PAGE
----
Sunday, 15 January 2023

Save Great Easterfields!



Great Easterfields, 1920/1930

In Fifty Forgotten Books I wrote about the paperbacks my parents kept in a jumbled heap at the bottom of their wardrobe, and how I devoured them, along with others that I bought from the local junk shop, Magpies. These were all read in my bedroom at the family home, Great Easterfields, an historic, tile-hung Wealden farmhouse on Chiddingly Road in Horam, East Sussex.

My two sisters and I had the three bedrooms at the front of the house, reached via a long, dark passage with an uneven floor and exposed timbers. It is a very old house, and my room had exposed posts and beams that hinted not just at its age but its original construction. My bedroom door was made of several old planks with a wrought-iron latch, but my sister Jen had a door that was of even older timber, with a wooden latch. She, too, had exposed beams in her room, wattle and daub walls (too delicate for her to be allowed to put up posters) and a secret passageway to the bedroom of my other sister, (Jo), which was behind another really old door. Was it any surprise that in these historic, atmospheric surroundings, exposed to all kinds of random literature, I became more and more drawn to strange and supernatural fiction?

To be honest, Great Easterfields was not at all spooky. It was a loving, friendly house that had formerly belonged to my grandparents, who added a large extension to its rear elevation (my grandfather was a builder). Perhaps I should have also noted in Fifty Forgotten Books that my grandparents left behind, in the sun lounge, a bookcase full of Companion Book Club thrillers, and I remember enjoying reprint editions by writers like Gavin Lyall.

Great Easterfields, 1972, with my grandparents

I never took Great Easterfields for granted—I loved the house. I lived there between 1974 and 1984, from the age of seven until seventeen—formative years in my life. I have always had family and friends in the area so whenever I return to Sussex (two or three times a year) I always go out of my way to drive past Great Easterfields.

My father died last year. He was a local man and just before Christmas his ashes were interred at Waldron church, in the next parish to Horam. When we left the church, the whole family stopped to take a look at Great Easterfields, which we all remember with such affection. It was then that we saw the planning notice…

Great Easterfields is now the subject of a proposal for nine new houses to be built on the site. The application does its best not to openly mention that this would entail the demolition of the original house. By some quirk of fate Great Easterfields has never been Listed as an Historic Building, which would have given it protection from developers. When I contacted the Head of Planning at Wealden District Council I was told that the owners were at liberty to demolish the house without anything more than a courtesy letter outlining their intentions. The Chief Planner said there was currently nothing they could do to protect the house.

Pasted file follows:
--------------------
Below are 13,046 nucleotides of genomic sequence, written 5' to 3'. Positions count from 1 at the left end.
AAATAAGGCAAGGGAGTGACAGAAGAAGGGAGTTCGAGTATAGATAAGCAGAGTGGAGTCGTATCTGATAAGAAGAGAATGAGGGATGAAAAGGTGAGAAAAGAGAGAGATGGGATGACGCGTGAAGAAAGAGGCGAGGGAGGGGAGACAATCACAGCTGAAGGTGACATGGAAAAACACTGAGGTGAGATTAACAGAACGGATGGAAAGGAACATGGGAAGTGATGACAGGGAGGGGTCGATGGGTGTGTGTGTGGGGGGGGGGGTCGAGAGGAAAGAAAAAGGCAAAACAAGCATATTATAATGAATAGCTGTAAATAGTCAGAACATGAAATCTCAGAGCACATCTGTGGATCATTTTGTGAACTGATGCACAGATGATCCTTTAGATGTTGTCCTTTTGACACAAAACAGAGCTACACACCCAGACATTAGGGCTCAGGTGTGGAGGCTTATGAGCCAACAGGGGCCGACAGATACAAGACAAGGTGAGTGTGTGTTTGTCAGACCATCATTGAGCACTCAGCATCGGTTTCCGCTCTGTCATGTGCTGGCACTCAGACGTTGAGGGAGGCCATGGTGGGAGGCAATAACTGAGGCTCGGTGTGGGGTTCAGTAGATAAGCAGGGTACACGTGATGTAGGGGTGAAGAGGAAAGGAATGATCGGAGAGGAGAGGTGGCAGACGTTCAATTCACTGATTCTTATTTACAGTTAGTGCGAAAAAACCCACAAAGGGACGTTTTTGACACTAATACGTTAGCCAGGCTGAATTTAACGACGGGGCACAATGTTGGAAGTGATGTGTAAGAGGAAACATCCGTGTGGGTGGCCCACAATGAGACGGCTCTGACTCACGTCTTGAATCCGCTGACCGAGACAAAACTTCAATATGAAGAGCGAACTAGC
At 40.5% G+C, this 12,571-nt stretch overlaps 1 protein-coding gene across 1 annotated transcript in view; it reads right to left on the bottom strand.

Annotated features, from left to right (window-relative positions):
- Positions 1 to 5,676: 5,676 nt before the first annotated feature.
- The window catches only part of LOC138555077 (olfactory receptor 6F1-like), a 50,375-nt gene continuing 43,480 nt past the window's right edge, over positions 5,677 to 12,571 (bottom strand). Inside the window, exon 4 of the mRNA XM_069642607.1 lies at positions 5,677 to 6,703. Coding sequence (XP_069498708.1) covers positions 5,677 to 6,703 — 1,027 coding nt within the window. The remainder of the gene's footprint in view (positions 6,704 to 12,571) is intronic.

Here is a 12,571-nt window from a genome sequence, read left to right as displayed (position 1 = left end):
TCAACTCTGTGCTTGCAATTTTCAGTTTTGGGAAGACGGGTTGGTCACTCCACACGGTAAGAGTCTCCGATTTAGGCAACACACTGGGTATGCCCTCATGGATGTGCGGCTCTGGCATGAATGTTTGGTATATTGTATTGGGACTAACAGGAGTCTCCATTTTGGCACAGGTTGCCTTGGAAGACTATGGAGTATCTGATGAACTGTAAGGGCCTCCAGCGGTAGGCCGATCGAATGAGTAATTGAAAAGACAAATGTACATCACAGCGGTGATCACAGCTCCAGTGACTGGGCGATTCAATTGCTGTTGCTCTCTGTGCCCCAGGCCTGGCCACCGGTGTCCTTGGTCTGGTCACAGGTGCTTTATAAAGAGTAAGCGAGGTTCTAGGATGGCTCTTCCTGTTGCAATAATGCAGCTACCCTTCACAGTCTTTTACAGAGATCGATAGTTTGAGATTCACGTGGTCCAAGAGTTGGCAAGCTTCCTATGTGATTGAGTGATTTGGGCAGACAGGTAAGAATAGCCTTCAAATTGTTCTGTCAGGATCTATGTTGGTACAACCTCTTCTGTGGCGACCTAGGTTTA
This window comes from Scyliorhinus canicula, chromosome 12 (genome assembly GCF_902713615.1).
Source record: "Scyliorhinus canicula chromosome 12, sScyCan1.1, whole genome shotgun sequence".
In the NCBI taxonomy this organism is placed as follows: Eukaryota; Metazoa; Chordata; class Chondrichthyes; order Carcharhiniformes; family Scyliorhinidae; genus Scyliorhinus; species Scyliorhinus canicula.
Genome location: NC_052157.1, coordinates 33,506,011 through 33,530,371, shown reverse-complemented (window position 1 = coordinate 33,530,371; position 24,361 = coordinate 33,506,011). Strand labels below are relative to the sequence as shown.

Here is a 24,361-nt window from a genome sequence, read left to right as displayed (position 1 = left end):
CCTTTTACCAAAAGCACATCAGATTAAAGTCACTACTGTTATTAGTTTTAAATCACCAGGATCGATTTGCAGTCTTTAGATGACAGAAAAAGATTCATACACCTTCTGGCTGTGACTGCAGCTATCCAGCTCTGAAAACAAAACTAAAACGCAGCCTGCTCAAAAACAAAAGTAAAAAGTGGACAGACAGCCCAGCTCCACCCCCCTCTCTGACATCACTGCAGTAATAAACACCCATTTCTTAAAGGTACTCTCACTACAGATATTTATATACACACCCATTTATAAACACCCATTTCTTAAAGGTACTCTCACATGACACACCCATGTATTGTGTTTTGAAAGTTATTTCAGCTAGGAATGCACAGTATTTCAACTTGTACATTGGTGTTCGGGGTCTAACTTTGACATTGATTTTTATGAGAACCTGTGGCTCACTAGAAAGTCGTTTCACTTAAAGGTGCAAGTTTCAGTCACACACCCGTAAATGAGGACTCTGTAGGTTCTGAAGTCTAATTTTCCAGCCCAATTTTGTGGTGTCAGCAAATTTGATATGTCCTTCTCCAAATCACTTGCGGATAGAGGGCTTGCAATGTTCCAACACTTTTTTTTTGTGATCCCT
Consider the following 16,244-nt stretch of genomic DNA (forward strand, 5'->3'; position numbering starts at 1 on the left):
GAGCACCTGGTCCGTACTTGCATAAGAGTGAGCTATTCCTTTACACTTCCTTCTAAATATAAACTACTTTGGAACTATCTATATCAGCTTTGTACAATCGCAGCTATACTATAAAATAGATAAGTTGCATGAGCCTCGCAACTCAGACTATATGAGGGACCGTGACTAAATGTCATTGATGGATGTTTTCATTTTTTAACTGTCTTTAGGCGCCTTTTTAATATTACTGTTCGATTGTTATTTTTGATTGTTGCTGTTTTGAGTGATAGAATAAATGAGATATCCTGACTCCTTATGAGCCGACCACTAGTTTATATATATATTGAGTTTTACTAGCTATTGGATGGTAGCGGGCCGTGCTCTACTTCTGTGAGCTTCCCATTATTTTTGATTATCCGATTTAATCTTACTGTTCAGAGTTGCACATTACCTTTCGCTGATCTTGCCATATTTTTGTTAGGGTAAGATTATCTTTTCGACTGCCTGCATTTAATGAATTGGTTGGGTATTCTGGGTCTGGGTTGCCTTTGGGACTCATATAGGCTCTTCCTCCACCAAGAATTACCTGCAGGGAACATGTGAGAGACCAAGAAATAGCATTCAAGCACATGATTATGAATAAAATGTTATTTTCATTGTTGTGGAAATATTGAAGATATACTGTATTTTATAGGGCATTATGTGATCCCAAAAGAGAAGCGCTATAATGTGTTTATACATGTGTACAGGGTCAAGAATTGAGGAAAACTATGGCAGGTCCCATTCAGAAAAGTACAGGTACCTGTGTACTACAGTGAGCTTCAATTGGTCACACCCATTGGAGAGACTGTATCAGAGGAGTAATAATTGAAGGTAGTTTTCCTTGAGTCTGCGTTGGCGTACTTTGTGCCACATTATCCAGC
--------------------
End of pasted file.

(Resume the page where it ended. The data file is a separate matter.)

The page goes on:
We immediately contacted Historic England, who have agreed to assess Great Easterfields for Listing. However, in the meantime it is still in danger, and it appears that the local planners do not have it in their power to protect the building. After some correspondence, and our setting up of a petition to save the house, they have grudgingly agreed to assess it themselves to see if it can be considered an “Historic Asset”.

Does Great Easterfields deserve to be saved? I accept that I remember the house nostalgically, but I know for certain that it dates back to at least the 1600s, based on architectural features such as the inglenook fireplace and chimney. The layout of the house is identical to that of a medieval Wealden Hall House from the 1500s or earlier, and the timber framing visible inside adds weight to this possibility. Although the house has been much altered (as have most buildings of this age), there is, in our view, enough of the original house remaining to warrant protection.

My old bedroom, c. 1984 with exposed timber posts and beams (and teenage posters, books in the corner, copies of the NME and crash helmet)

Anyone who has an interest in the area around Horam will realise that the local planners seem to have a mania for granting permission for new building, even beyond previously established village and town boundaries, to the detriment of the countryside that gives the area its character. Given the damage already done by new development on Chiddingly Road it may not seem unreasonable to build new houses on the large garden of Great Easterfields, but to demolish the house would seem to us to be an act of historical and architectural vandalism.

If you agree, then would you kindly consider signing the petition that we have started, and which already has a large number of signatures from local residents. (Petition link) Every new signature increases the possibility that we can persuade the developers, and planners at Wealden District Council, not to tear down an historic building of great character.

Thursday, 10 November 2022

London Launch of Fifty Forgotten Books

Maggs Bros, Bedford Square, London, 6th October 2022